Stay safe – 5 pieces of equipment to improve your safety while diving

Stay safe – 5 pieces of equipment to improve your safety while diving

Scuba diving is a sport that carries a certain risks, and as a result, much time and care is spent on teaching divers to be safe.

However, a few select pieces of safety equipment, beyond your basic kit, can improve your safety a lot. Here’s five (plus one) items every diver should consider adding to his or her dive equipment.

Dive torch

Diver over using dive light

Vittorio Bruno

While many divers might not consider this strictly as a safety item, the use of dive torches extend far beyond lighting your way during night dives.

In low-light conditions, a good, strong dive torch can help you signal people on land, and help you find your way when entering and exiting the water. Also, conditions underwater can suddenly worsen, and the visibility can decrease from one moment to the next.

In such conditions, having a good dive torch can be the difference between ending a dive in good order, and a lost buddy scenario.

Snap light

Again for low visibility or night dives, a simple snap light attached to your tank can help your buddy or dive team members find and identify you.

Also very useful for dives in popular location, especially if you’re leading the dive, as it will help your team to identify you in a crowd of passing divers.

Distress beacon

Distress Beacon

Torben Lonne

These small strobe lights attach to the BCD’s webbing or shoulder straps, can easily be turned on. After which they emit a strong, blinking light that alerts people around you to your presence and that you need help.

They work above and below water. They can be an effective way of indicating to a dive boat or shore crew that you need assistance, or can help signal to boaters that you are in the water.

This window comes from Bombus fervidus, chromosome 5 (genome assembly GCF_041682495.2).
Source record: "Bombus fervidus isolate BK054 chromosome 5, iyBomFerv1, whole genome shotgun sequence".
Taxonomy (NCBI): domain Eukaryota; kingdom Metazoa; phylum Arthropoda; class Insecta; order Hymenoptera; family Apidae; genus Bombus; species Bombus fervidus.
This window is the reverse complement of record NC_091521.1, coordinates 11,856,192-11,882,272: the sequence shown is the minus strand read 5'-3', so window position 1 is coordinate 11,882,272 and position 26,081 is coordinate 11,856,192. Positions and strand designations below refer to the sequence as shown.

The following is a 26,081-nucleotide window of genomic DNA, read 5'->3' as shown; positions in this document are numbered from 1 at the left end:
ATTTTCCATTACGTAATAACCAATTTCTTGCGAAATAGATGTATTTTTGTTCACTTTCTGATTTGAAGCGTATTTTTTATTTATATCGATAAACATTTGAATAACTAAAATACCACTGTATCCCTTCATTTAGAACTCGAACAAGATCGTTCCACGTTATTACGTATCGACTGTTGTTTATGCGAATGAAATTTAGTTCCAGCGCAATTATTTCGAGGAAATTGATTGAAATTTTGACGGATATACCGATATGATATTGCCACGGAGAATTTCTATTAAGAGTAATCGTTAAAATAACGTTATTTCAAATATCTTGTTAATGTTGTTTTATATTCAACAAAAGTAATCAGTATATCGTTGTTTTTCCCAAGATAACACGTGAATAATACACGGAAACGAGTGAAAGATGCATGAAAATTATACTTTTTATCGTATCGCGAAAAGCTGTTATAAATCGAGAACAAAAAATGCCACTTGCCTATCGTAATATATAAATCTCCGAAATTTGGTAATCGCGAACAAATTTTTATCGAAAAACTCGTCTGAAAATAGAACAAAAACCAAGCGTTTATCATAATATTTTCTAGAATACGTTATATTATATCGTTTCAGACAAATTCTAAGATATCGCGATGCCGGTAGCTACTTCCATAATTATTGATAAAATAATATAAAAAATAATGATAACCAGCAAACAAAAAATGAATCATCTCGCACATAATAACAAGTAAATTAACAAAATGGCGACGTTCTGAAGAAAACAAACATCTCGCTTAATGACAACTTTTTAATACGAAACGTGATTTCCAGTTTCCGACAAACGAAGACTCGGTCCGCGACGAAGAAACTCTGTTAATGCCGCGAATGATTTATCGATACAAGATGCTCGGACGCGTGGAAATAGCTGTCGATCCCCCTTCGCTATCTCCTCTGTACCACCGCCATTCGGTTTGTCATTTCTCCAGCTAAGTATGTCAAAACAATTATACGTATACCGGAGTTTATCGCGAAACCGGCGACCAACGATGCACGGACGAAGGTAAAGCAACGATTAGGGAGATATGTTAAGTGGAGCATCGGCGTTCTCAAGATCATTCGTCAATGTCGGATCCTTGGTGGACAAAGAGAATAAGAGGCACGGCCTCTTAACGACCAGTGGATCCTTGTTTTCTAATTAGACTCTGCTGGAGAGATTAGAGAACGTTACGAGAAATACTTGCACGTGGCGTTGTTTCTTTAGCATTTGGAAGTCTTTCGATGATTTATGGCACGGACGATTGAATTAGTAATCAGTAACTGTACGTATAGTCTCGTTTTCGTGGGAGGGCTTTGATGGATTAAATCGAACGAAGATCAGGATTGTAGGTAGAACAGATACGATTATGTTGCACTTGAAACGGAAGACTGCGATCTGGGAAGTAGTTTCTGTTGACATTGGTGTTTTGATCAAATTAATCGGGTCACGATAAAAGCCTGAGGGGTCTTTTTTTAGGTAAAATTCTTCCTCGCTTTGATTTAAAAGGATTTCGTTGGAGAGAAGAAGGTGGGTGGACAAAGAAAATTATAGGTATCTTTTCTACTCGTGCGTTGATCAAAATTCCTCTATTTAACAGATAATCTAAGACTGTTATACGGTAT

It can also be used should you have to surface unexpectedly during dive, in particular in low-light conditions or during night dives.

But do your fellow divers a favor, and don’t buy the version that automatically turns on when submerged. Flashing lights indicate a need for assistance, so a lot of divers find the automated strobes stressing. If you need a light to indicate your position underwater, go with the snap light mentioned above.


DSMB is short for Delayed Surface Marker Buoy. These are long, inflatable tubes of varying materials, attached to a line reel or spool. They are inflated either using its own air source (typically a small air-tank attached to the DSMB) or the divers own regulators.

Useful when surfacing, for boat pickups, and in cases of entanglement where you need to let someone at the surface know you’re in need of help. Often a requirement for boat and drift dives and they are very useful to carry on all dives. But make sure you learn how to launch it.

Scissors or Trauma Shears

diver knife and safe marker on white background


The dive knife is one of the most iconic pieces of dive gear. But in many situations, a sturdy pair of trauma shears can actually do the job as well or even better.

With shears, there’s less risk of accidentally stabbing yourself or puncturing hoses or your dry suit if you’re diving in cold waters (self-injuries with dive knives are more common than you know).

It’s easier to cut through a wire or fishing line one-handed with a pair of shears than with a knife.

Also, they’re less hassle to bring travelling, as regulations on knives vary by country, but shears and scissors are rarely regulated.